Seiter tells us that having a clearly defined goal of a social media campaign is the only way to measure the success of it.  For example, a holiday push on social media for a collaboration with boudoir photographers (offering a discount on lingerie to anyone who books a photo shoot with them) can only be measured through the amount of people who book and cash in that discount.  Unfortunately for me, clicks and likes do not always equal sales.  However, I can use analytics to assess which merchandise is receiving the most clicks and likes, and in turn use that to choose which products I order for the store. 

Aside from hopefully generating more sales, the real value to me in social media is creating brand value and awareness. Popescu gives us five tips to increase my ROI, while at the same time, continuing to build an expression of brand value:

Engage:  continuing to talk to my customers, ask them questions, include them in the buying process.

Be authentic:  using my real voice, having fun with social media, not trying to market The Pink Petticoat as something that we are not. 

Keep content premium:  sharing content that reinforces The Pink Petticoat brand, expanding the content shared beyond lingerie, promoting overall sexual wellness as well as romance. 

Integrate real time apps:  using Twitter and Instagram to share the action at the store during events, buying trips, holidays season, etc. 

Experiment:  not being afraid to try new things on social media, holding contests, giveaways, and fun new things that attract engagement. 

What are other ways I can measure ROI on my social media posts?

Should my business goals for social media be more that measuring profit?

Do you use social media to foster relationships with people that you would otherwise fall out of touch with?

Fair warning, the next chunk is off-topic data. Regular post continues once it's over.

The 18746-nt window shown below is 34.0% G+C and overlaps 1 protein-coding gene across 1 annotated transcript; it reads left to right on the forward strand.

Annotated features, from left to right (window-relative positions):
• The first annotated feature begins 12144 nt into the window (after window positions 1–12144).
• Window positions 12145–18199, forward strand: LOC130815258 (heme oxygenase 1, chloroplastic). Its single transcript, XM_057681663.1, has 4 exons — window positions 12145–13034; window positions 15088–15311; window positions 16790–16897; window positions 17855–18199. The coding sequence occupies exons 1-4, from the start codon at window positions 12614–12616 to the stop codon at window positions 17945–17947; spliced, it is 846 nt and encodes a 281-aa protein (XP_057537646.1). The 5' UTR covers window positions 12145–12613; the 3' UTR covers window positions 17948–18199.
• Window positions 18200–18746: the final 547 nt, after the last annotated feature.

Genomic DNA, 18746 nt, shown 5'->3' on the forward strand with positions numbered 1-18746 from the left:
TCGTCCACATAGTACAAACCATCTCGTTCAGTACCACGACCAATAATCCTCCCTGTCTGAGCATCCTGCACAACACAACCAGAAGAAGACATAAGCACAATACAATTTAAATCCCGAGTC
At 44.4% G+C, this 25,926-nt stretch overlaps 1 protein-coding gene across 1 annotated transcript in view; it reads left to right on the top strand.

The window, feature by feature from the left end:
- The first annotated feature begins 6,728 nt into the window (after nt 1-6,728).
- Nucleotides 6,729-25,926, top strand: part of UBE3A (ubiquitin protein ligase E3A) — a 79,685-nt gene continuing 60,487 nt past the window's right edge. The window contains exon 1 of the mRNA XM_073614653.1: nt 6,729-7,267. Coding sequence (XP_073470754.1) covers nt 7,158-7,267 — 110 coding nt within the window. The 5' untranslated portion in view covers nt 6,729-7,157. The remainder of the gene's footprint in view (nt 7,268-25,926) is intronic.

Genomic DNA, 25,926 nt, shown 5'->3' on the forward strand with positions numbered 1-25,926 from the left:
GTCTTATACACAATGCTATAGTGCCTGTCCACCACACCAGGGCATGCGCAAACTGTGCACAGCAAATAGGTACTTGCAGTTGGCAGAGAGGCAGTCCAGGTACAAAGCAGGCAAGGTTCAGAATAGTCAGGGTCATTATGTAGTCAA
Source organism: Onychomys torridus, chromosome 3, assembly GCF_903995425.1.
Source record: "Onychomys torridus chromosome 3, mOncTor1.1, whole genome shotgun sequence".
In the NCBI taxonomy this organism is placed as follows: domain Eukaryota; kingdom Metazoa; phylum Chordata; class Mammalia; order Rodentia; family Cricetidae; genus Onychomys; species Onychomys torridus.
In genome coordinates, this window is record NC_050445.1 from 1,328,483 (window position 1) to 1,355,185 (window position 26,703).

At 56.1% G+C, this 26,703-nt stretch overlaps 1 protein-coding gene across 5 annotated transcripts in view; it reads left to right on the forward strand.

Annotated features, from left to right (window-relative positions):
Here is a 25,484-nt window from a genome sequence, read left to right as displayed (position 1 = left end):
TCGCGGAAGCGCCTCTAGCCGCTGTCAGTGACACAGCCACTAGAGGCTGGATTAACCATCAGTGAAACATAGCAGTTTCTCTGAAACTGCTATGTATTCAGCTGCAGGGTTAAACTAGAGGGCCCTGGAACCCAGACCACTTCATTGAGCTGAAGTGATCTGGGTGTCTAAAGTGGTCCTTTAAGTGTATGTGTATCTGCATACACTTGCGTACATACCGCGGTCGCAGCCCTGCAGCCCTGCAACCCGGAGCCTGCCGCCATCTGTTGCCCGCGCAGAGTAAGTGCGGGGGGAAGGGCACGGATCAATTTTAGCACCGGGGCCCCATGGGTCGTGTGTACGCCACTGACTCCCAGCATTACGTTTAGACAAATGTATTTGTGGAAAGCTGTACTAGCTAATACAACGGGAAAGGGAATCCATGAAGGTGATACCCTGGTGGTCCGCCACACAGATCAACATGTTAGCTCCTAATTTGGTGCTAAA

topping the list with SEO

Previous Sememsters

Well, if I thought I was confused and behind when it came to analytics, I know have to face the ugly truth of my lack of knowledge of search engine optimization (SEO).  If the greater purpose of social media marketing is driving customers to my webpage to increase sales, then I must cover my bases.  With the first ranked listing on Google receiving 33% more search traffic than other listings (which drop exponentially), ranking higher on Google (and other search engines – let’s just refer to them all as Google for the sake of my sanity) is of great importance.

But what can I do to increase my SEO so that The Pink Petticoat can become the next lingerie powerhouse?  I’ve broken down this week’s readings into a list of important considerations I have yet to… consider:

  1. Adding a site map:  providing Google structural information about my site can help bump my Google listing.  How do I add a site map?  No idea.  But I am working on it.
  2. Implementing geographical targeting:  by targeting searcher in the United States, I can focus in on my (likely) actual customers. (And hopefully cut back on a lot of the weird spam I get through my website).
  3. Posting good content that is updated regularly (if not daily):  since I am making my first steps into blogging (I plan on converting this WordPress blog into a fun and informative “The Pink Petticoat Blog” at the end of this semester), the type of content I post, and how often I am posting fresh content is imperative.  What do my customers want to read?  What is my voice?  These are all questions I need to answer so I can take the personal aspect of owning this store to good blogging use.
  4. Using the best keywords and phrases:  choosing the proper keywords and phrases are going to send the most traffic to my site.  Generic search words like “Tampa” and “lingerie” are easy, yet useful.  But finding a unique niche phrase with low competition proves to be more difficult.  Perhaps a play on our hashtag #getinmypantydrawer, but are people really searching for that?
  5. Styling text:  highlighting the important parts.
  6. Titling:  improving my title, and creating a title tag (meta tag) will improve my Google listing.  Example:  moving keywords closer to the front of my title.
  7. Optimizing images and videos with keywords.
  8. Sharing my posts on Google+ (the ultimate free tool).


Using Google Analytics to its fullest with provide me a lot of information I need to accomplish these tasks.

But where do I start? 

Do I need to create a store blog first?

Can I apply these techniques to an informational website that does not currently have a blog or Internet sales?